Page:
When deciding not to acquire a company, there’s always the possibility that you’ll come to regret it in the future, such as when Blockbuster decided not to acquire Netflix back in 2000, or when Samsung decided not to acquire Android back in 2004. To be fair, had either of those acquisitions gone through, there’s no guarantee that Netflix or Android would be as successful as they are today, but I’m sure Blockbuster and Samsung are regretting their decisions either way. And if you think that’s bad, General Electric actually had the opportunity to acquire Apple for a mere $2 billion back in 1996.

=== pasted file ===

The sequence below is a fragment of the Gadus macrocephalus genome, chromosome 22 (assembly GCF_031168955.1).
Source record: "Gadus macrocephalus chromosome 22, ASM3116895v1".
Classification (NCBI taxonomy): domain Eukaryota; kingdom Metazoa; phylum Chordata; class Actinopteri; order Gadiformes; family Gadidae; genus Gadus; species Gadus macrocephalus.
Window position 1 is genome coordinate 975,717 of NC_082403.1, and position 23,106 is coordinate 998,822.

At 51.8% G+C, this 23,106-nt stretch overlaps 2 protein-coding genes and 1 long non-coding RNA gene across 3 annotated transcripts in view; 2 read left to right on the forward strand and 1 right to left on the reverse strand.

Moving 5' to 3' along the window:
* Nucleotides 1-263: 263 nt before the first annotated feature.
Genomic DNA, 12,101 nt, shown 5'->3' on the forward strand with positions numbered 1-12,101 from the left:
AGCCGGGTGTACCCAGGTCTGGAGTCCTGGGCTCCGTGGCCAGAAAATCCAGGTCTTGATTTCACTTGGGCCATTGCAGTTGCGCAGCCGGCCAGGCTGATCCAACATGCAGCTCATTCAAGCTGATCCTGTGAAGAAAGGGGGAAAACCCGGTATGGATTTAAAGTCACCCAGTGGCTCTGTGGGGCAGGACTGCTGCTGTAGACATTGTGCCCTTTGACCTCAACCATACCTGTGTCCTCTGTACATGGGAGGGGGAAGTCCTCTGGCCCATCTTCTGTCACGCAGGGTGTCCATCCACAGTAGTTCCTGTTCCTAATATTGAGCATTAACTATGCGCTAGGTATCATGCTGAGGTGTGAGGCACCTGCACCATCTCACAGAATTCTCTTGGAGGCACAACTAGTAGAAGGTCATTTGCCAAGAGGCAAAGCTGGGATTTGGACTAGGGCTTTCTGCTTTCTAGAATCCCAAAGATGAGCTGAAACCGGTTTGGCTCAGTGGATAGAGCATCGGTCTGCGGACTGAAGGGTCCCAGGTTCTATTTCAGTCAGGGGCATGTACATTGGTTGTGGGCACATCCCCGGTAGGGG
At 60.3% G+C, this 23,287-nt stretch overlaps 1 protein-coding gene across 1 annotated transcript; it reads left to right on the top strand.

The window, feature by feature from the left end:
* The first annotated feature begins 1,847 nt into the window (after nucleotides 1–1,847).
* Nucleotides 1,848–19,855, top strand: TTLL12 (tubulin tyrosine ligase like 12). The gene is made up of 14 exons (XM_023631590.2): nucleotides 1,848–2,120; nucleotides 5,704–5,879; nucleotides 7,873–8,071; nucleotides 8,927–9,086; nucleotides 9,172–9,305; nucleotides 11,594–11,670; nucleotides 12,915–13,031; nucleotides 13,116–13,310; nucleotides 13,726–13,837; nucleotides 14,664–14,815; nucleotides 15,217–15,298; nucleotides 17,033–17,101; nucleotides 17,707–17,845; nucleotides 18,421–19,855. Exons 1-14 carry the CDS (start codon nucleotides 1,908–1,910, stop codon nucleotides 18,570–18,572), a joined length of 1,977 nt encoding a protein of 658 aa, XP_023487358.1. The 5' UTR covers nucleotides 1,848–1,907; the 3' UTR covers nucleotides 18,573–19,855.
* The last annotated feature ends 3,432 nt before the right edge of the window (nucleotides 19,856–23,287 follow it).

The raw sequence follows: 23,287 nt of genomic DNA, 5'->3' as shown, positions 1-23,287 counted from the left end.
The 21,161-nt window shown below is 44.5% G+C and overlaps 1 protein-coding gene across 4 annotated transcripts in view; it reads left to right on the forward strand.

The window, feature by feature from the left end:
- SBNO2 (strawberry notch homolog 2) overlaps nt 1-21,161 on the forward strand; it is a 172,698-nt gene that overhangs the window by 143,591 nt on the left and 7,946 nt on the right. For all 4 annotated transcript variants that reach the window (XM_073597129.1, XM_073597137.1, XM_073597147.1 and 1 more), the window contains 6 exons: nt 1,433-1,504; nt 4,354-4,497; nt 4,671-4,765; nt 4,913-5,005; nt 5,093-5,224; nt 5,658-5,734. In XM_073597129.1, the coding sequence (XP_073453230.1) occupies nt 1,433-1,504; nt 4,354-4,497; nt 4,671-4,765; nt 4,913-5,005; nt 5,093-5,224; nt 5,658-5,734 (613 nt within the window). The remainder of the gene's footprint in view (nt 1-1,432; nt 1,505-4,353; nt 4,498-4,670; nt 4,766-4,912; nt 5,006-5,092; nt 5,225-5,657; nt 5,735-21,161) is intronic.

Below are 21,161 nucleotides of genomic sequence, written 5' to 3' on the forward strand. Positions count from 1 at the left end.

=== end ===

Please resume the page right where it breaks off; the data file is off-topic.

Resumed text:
Jack Welch — the former General Electric boss who bought and sold hundreds of companies and laid off thousands of workers in his relentless pursuit of growth — passed on buying Apple for a paltry $2 billion, a former top lieutenant reveals in a new corporate tell-all. Michael Spindler, the Apple chief executive at the time, was practically begging GE to buy the then-struggling computer company in 1996, according to Bob Wright, the long-serving head of NBCUniversal, then owned by GE. “The stock price was $20, and [Spindler] was explaining he couldn’t get the company moving fast enough and the analysts were on his case,” Wright told The Post in an interview on Tuesday. “He was sweating like mad and everybody said, ‘We can’t manage technology like that.’ We had a chance to buy it for $2 billion.” Apple, which was revived with the return of late co-founder Steve Jobs, boasts a value of $607 billion as of Wednesday’s close. GE’s showing of $296 billion is less than half that. While there is scant evidence that an old-school industrial conglomerate like GE could have turned around a faltering tech company like Apple, that doesn’t deter Wright from taking shots at Welch in his new 464-page memoir, “The Wright Stuff.”